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Hospital Surge Model Version 1.3: Description

Public Health Emergency Preparedness

This resource was part of AHRQ's Public Health Emergency Preparedness (PHEP) program, which was discontinued on June 30, 2011, in a realignment of Federal efforts.

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Chapter 10. Botulinum Neurotoxin

This chapter describes the assumptions in the botulism neurotoxin scenario, including:

  • The severity categories.
  • The arrival pattern of casualties at the hospital(s).
  • The length of stay by hospital unit (i.e., ED, ICU, and the floor).
  • The path probability within the hospital(s) and the length of stay.
  • The overall outcome probabilities (i.e., probability of discharge and probability of death).
  • The assumed level of resource consumption per patient per day per hospital unit.

Footnotes in the text of a particular section refer to references at the end of the section. In the absence of specific references, parameter estimates were obtained from general references listed in the Hospital Module section.

10.1 Severity Categories

For the botulism neurotoxin scenario, patients arrive at the hospital(s) in one of four conditions:

  1. Adult Moderate: Adults show symptoms but can be treated outside of the ICU.
  2. Child Moderate: Children show symptoms but can be treated outside of the ICU.
  3. Adult Severe: Adults present at the hospital with severe symptoms requiring a ventilator.
  4. Child Severe: Children present at the hospital with severe symptoms requiring a ventilator.

If the user specifies only the number of casualties, the model assumes the casualties arriving at the hospital(s) are distributed as follows:

Casualty Condition Percent
Adult Moderate: Adults show symptoms but are able to be treated outside of the ICU 86%
Child Moderate: Children show symptoms but are able to be treated outside of the ICU 14%
Adult Severe: Adults present at the hospital with severe symptoms requiring a ventilator 0%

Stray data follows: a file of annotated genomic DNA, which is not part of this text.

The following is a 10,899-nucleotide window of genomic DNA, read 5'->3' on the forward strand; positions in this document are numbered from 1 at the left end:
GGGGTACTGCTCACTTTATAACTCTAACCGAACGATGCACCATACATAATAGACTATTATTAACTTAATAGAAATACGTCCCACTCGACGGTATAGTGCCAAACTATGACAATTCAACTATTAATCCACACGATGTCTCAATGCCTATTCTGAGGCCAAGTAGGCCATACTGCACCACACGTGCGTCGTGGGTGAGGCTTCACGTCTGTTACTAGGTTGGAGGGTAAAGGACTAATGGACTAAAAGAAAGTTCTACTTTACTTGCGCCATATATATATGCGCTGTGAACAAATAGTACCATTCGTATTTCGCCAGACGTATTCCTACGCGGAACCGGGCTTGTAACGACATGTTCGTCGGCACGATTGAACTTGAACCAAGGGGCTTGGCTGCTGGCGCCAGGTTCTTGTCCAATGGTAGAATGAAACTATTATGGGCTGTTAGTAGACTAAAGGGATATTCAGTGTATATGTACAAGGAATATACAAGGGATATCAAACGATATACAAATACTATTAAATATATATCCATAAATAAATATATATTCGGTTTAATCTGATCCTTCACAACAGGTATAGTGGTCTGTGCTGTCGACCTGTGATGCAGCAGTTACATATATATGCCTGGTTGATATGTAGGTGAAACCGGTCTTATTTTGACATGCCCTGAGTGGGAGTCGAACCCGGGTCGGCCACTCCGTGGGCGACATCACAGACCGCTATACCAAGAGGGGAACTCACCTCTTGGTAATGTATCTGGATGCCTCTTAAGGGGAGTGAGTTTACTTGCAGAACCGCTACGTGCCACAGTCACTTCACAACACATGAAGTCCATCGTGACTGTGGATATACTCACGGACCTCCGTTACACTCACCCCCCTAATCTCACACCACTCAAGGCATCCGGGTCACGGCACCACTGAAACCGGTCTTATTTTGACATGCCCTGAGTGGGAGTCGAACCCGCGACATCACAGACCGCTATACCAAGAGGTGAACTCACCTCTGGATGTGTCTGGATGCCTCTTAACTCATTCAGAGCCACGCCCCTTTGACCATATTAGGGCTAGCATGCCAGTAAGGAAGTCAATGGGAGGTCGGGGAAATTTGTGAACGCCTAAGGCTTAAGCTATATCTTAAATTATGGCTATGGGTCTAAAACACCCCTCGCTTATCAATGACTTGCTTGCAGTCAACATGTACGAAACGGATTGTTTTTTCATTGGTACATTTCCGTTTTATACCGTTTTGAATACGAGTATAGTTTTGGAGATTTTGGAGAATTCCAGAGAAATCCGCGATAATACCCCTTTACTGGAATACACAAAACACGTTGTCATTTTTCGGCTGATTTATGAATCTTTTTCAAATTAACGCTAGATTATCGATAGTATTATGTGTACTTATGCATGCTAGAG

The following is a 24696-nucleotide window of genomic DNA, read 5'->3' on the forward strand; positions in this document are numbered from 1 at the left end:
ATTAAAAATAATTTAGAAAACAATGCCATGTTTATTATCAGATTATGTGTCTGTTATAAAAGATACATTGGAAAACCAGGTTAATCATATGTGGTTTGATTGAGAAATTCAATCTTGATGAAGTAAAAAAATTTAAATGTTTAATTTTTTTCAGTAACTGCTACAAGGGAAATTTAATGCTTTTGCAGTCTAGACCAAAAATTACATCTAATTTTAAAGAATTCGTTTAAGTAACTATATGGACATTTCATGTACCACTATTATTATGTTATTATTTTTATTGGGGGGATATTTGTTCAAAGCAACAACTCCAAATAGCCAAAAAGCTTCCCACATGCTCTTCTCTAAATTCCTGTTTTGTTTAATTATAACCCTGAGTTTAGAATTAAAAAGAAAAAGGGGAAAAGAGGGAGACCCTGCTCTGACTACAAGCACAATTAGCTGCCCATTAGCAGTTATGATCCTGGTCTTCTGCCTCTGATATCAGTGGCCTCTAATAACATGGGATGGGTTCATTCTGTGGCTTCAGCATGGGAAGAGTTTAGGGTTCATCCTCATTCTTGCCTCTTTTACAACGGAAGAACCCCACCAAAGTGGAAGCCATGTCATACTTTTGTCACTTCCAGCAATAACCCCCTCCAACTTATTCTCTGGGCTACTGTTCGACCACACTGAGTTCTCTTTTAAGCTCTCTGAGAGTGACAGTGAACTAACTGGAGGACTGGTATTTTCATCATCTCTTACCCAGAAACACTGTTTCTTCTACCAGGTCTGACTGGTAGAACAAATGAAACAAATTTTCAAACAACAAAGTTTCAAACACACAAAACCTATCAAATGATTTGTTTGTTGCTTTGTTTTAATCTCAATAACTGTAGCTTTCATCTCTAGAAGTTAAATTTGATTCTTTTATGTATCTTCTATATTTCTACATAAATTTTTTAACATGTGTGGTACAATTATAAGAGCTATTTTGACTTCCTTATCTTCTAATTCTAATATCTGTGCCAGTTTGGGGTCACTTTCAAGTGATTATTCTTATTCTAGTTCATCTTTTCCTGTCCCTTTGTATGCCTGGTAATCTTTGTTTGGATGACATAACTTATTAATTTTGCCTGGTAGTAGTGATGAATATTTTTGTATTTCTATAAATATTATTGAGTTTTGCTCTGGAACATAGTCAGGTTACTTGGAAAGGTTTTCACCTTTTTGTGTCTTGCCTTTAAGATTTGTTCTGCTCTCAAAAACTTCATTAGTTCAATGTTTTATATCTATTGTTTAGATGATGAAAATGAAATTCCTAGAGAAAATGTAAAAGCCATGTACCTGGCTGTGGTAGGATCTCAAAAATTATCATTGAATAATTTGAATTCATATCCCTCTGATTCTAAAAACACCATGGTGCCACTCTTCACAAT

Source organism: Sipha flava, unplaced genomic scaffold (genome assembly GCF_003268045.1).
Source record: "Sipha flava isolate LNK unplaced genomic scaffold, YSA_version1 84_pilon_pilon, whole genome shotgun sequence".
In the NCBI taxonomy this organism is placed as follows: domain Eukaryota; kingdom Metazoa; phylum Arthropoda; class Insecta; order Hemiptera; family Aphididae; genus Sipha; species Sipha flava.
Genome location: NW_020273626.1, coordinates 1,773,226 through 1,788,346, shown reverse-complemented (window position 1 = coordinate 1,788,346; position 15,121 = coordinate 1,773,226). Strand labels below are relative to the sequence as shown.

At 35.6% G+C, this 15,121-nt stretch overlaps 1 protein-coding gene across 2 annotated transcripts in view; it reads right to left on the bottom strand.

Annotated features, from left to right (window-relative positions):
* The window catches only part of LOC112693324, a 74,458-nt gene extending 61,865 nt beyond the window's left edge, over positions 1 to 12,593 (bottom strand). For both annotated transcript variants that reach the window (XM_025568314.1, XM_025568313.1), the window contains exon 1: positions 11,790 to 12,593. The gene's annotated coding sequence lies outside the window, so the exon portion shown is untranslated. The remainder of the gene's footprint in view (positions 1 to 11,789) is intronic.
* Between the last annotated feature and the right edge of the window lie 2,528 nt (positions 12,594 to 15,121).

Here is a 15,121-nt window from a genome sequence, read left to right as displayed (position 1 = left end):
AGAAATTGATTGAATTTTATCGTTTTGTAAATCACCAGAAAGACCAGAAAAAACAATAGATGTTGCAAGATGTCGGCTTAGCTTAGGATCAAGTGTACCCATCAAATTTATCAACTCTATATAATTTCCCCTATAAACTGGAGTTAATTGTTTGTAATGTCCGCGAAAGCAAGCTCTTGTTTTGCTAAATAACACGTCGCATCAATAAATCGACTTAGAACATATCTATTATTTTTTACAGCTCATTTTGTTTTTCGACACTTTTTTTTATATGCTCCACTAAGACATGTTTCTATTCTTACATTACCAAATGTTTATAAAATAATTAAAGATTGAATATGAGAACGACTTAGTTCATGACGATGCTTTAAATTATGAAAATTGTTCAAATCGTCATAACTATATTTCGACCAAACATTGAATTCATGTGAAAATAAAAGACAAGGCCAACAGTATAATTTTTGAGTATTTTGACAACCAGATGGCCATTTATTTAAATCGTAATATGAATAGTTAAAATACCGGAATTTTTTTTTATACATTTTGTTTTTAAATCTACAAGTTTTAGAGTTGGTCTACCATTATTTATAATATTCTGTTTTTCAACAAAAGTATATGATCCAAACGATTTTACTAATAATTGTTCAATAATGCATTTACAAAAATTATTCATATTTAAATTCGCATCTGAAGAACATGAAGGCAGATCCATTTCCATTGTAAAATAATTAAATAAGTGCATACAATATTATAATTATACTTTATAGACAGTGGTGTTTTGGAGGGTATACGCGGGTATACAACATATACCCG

Child Severe: Children present at the hospital with severe symptoms requiring a ventilator 0%

That is, if a number of moderate and severe casualties is not specified, the model assumes that all casualties arrive in a moderate condition (i.e., individuals do not wait until they have severe symptoms to present at the hospital). The breakdown between the "Adult Moderate" and "Child Moderate" categories is based on the percentage of children (ages 2 to 11) in the population.

Clinical correlation for the pediatric cases is complicated by the fact that the scenario calls for ingestion of a preformed toxin, whereas the vast majority of reported infant and pediatric botulism cases are due to ingestion of spores (e.g., in honey) and the more gradual onset of clinical illness due to bacterial replication in the GI tract.

In the United States, the latest data suggest that the mortality rate for non-terrorism-related foodborne botulism has declined from 15.5 percent between 1950 and 1966 to 6 percent between 1990 and 1996.2,10 Rapid administration of botulinum antitoxin is a mainstay of medical treatment, but 2-9 percent of antitoxin recipients develop rapid anaphylaxis.2,10 In the current scenario, the number of affected individuals may hinder the ability to provide antitoxin in a timely fashion, thus worsening expected outcomes.